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101 of Deer Hunting

Hunting is an overwhelming activity especially for a beginner. To make it easy I’ve given a few basic and important tips to start hunting with. Rest of the things you can learn along the way.

Deer Hunting Gear

Even seasoned hunters frequently find themselves in the middle of a sentence that begins, “Oh, I forgot my (insert item here).” Therefore, hunting checklists are so crucial, particularly when preparing for a multi-day deer hunt. There are many examples of well-made checklists on the internet, but I always apply my own method.

Go extra slow

Most of us don’t move slowly enough or stay stationary long enough when still-hunting. Make use of your watch as a reference point. Choose a time limit for standing stationary, such as five minutes. You’ll be compelled to be quiet and silent for a minimum of time, and possibly longer if required.

Get rid of your smell

Deer have sharp sense of smell. When you think you have covered your bodily odors you actually haven’t, and deer can still smell it’s you. Showering and washing your gear is not enough. You have to use odorless soap and shampoo designed for hunting. You can even keep your gear in a chest filled with leaves and pine needles to really mask the smell.

Be quiet

Deer are also better at hearing than humans. Make the least amount of noise possible. This may be accomplished by parking a long distance away from your stand and walking softly.

Stop moving for many minutes if you inadvertently create a loud noise while hiking. Any deer who has heard you and is now on high alert will have time to settle down.

Put your stand in the right place

There are a few decent alternatives available to you. Ridges are useful because they provide an excellent view while also preventing your smell from reaching nearby deer. Another nice spot is the edge of a field. Deer enter fields through the corners to eat, so set up your stand in a tree just off the corner and wait for them to arrive. Finally, consider positioning your stand at a crossroads of various bed-to-feed pathways. This will increase your chances of seeing a deer using one of the pathways.

Put your stand up early in the hunting season

Deer, especially the older, smarter ones you’ve been keeping an eye on, are aware of changes in the woods. If you hang your stand early in the season, the deer will become accustomed to it and will not be alarmed. They will be more likely to cross its route as a result of this.

Practice getting into your stand

Practice getting into your stand once you’ve set it up. This way, when the time comes, you’ll be able to sneak in and take your position without being noticed. In the dark, you’ll be less likely to fall out of it as you ascend and descend the tree.

Sweep away blind clutter

If you’re sitting in a ground blind or standing next to a tree, sweep away leaves and brush with your boot so the area you’re in is clean of forest debris. This will eliminate unnecessary noise if you must make a move when an animal approach.

Pay attention to the wind

A skilled hunter will know the wind direction before leaving in the morning so that he can stay downwind of the deer, but there’s more to it than that. Thermals, which are warm rising air that deer follow in the morning and evening, might give you a hint as to where the deer will pass your stand.

Don’t leave for lunch

Bring something to eat with you. Most hunters don’t, and about midday, they’ll start to grow hungry. When everyone leaves the woods at the same moment, the pressure will cause deer to flee. Outsmart your teammates and stay the course.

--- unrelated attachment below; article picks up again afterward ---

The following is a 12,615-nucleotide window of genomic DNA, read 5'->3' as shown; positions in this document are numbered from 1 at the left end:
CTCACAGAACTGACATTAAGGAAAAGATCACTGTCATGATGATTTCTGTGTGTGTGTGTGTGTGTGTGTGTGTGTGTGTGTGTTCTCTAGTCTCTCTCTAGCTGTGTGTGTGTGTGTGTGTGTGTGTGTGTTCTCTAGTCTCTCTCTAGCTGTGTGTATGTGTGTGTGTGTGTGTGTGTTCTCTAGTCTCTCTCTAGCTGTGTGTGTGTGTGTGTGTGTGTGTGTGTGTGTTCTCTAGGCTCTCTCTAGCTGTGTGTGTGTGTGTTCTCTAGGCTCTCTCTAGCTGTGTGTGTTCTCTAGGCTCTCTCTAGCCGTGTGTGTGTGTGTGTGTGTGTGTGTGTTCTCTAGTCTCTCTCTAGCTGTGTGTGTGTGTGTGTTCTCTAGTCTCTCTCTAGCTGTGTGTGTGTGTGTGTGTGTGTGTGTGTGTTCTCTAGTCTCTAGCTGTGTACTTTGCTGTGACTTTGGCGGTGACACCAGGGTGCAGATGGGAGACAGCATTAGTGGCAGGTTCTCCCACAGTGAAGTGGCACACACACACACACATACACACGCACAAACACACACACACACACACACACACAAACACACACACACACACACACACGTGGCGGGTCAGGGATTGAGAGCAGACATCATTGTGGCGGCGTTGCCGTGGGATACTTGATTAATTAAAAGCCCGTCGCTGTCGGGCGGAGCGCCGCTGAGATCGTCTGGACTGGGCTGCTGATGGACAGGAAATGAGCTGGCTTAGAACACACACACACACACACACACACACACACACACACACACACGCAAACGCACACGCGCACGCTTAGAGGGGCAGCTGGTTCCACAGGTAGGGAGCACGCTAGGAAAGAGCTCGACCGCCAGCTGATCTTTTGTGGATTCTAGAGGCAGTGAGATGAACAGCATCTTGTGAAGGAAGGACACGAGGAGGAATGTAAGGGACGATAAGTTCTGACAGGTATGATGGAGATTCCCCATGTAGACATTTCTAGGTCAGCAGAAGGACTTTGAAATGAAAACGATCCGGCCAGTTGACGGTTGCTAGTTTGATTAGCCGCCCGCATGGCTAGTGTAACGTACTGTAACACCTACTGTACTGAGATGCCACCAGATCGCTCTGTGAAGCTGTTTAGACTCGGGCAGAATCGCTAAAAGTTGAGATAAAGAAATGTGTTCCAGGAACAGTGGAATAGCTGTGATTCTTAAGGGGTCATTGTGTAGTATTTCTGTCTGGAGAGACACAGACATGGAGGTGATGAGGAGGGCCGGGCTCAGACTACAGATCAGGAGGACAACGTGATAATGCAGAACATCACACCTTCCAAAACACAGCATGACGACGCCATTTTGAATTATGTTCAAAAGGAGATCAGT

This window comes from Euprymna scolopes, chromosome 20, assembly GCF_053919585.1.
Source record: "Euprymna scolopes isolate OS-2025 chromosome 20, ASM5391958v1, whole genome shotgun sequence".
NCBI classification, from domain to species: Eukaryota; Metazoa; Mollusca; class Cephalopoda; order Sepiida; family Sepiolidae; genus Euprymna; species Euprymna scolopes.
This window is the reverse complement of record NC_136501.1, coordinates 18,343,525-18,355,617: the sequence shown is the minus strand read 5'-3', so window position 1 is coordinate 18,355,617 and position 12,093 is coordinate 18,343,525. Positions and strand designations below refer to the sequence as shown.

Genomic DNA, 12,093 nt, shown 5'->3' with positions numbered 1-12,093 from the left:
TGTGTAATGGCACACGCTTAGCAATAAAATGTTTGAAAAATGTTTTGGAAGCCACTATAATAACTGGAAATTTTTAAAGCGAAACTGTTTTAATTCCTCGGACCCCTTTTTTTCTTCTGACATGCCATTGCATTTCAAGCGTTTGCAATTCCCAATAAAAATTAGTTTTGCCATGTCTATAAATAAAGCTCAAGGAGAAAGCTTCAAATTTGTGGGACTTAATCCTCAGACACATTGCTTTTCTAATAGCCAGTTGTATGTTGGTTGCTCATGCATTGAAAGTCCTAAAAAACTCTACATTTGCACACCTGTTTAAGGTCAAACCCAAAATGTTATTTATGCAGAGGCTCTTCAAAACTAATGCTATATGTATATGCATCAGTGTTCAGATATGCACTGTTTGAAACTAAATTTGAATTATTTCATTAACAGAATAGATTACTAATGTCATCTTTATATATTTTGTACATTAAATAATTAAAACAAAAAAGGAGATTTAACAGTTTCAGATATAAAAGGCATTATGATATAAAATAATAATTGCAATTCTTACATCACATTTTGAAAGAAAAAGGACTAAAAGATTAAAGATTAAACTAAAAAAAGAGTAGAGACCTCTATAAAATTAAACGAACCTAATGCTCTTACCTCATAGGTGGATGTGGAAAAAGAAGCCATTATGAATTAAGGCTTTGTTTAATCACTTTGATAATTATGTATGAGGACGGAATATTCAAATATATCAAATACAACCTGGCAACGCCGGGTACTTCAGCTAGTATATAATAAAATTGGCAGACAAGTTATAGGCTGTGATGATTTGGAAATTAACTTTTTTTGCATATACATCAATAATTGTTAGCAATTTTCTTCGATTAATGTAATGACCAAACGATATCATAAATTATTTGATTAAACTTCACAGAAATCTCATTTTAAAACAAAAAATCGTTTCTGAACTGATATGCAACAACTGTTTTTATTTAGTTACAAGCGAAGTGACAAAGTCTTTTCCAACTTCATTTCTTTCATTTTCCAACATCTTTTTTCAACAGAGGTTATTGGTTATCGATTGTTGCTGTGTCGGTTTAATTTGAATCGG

Judge the pace

Also, attempt to predict where the animal will be once you’ve finished stalking. If the quarry is actively eating or travelling, observe it for a long time before starting to establish its direction and rate of movement. Choose your destination carefully.

Don’t call too often

If you’re going to utilise deer calls, don’t overdo it. You must provide time for any deer who has heard the call to approach you. Too much noise might startle a neighbouring deer, or at the very least alert it to the fact that something isn’t quite right. Waiting between calls for 20-30 minutes is a good idea.

The rut might last longer than you think

Not everyone enters and exits estrus at the same time. Furthermore, if a doe did not mate the first time she was in estrus, she will enter it again. Over the years, more experienced bucks have learnt this, and even after the peak rut, they’ll be hunting for the remaining few does to mate with. Don’t instantly discard all of your rut-busting strategies. They could still try to procure a trophy deer for you.

Let the deer run

Don’t leap from your position and chase down the first deer you’ve shot. This will just increase your chances of losing it. Before checking for the blood trail, wait at least 30 minutes. A deer that has been fatally shot will generally lie down and die only a few hundred yards distant. If you pursue it, it may run much further.

Don’t approach a dropped animal immediately

Don’t rush up to your kill after you’ve discovered it. Even though it appears to be dead, it may not be. If you approach it and scare it, you will be too near to intervene. Instead, make some noise or toss a rock or two from afar. It’s generally safe to go in if it still doesn’t reply.

Drag your kill out the easy way

It might be exhausting to drag a deer out of the woods. Make things as simple as possible for yourself. Deer carts and sleds with harnesses are ideal, but if you don’t have one, a rope tied to a stick can be used to shift the weight over your shoulders. Keep the deer’s shoulders off the ground, while we’re on the subject of shoulders. They grab on debris and make your task much more difficult.

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